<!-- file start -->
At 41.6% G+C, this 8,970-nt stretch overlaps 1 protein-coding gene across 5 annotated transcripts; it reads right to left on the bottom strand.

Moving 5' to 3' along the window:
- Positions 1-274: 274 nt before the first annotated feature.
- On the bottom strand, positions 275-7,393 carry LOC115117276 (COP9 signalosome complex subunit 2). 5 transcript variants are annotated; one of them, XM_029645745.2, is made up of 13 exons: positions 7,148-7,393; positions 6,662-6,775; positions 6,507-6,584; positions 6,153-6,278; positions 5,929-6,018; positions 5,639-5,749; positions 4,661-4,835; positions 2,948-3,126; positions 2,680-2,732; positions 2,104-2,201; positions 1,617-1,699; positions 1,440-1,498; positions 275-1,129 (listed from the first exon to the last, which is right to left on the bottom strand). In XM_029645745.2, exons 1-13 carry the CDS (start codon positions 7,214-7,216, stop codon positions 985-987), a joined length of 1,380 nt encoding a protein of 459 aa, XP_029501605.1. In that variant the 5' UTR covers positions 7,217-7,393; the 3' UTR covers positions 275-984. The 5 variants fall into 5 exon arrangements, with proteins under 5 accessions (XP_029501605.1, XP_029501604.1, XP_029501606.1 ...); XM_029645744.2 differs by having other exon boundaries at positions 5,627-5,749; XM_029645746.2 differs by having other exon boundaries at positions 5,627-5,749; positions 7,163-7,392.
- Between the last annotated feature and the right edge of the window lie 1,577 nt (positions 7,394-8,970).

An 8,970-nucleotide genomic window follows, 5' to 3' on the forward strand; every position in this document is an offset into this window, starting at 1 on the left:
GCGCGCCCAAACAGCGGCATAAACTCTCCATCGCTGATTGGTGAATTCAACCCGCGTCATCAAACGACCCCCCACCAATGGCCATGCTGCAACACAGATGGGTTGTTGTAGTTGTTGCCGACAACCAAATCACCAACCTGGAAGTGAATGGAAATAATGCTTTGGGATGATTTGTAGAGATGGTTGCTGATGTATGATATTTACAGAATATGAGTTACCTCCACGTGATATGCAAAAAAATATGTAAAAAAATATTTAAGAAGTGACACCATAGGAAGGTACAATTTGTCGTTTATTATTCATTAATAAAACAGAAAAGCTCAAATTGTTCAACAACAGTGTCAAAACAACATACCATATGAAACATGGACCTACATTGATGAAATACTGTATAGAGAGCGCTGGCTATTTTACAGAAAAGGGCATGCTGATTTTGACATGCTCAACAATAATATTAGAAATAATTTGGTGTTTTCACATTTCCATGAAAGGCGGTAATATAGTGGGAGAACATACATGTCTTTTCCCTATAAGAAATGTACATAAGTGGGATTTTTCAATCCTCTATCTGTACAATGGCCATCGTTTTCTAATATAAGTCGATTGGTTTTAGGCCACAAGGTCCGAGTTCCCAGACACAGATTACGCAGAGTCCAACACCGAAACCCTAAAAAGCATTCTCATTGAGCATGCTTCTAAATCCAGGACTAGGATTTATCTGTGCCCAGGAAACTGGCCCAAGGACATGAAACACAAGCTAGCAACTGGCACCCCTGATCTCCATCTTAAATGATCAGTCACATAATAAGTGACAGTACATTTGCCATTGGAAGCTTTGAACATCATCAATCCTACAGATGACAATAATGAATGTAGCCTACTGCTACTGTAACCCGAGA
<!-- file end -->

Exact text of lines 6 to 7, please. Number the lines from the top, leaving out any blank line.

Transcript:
An 8,970-nucleotide genomic window follows, 5' to 3' on the forward strand; every position in this document is an offset into this window, starting at 1 on the left:
GCGCGCCCAAACAGCGGCATAAACTCTCCATCGCTGATTGGTGAATTCAACCCGCGTCATCAAACGACCCCCCACCAATGGCCATGCTGCAACACAGATGGGTTGTTGTAGTTGTTGCCGACAACCAAATCACCAACCTGGAAGTGAATGGAAATAATGCTTTGGGATGATTTGTAGAGATGGTTGCTGATGTATGATATTTACAGAATATGAGTTACCTCCACGTGATATGCAAAAAAATATGTAAAAAAATATTTAAGAAGTGACACCATAGGAAGGTACAATTTGTCGTTTATTATTCATTAATAAAACAGAAAAGCTCAAATTGTTCAACAACAGTGTCAAAACAACATACCATATGAAACATGGACCTACATTGATGAAATACTGTATAGAGAGCGCTGGCTATTTTACAGAAAAGGGCATGCTGATTTTGACATGCTCAACAATAATATTAGAAATAATTTGGTGTTTTCACATTTCCATGAAAGGCGGTAATATAGTGGGAGAACATACATGTCTTTTCCCTATAAGAAATGTACATAAGTGGGATTTTTCAATCCTCTATCTGTACAATGGCCATCGTTTTCTAATATAAGTCGATTGGTTTTAGGCCACAAGGTCCGAGTTCCCAGACACAGATTACGCAGAGTCCAACACCGAAACCCTAAAAAGCATTCTCATTGAGCATGCTTCTAAATCCAGGACTAGGATTTATCTGTGCCCAGGAAACTGGCCCAAGGACATGAAACACAAGCTAGCAACTGGCACCCCTGATCTCCATCTTAAATGATCAGTCACATAATAAGTGACAGTACATTTGCCATTGGAAGCTTTGAACATCATCAATCCTACAGATGACAATAATGAATGTAGCCTACTGCTACTGTAACCCGAGA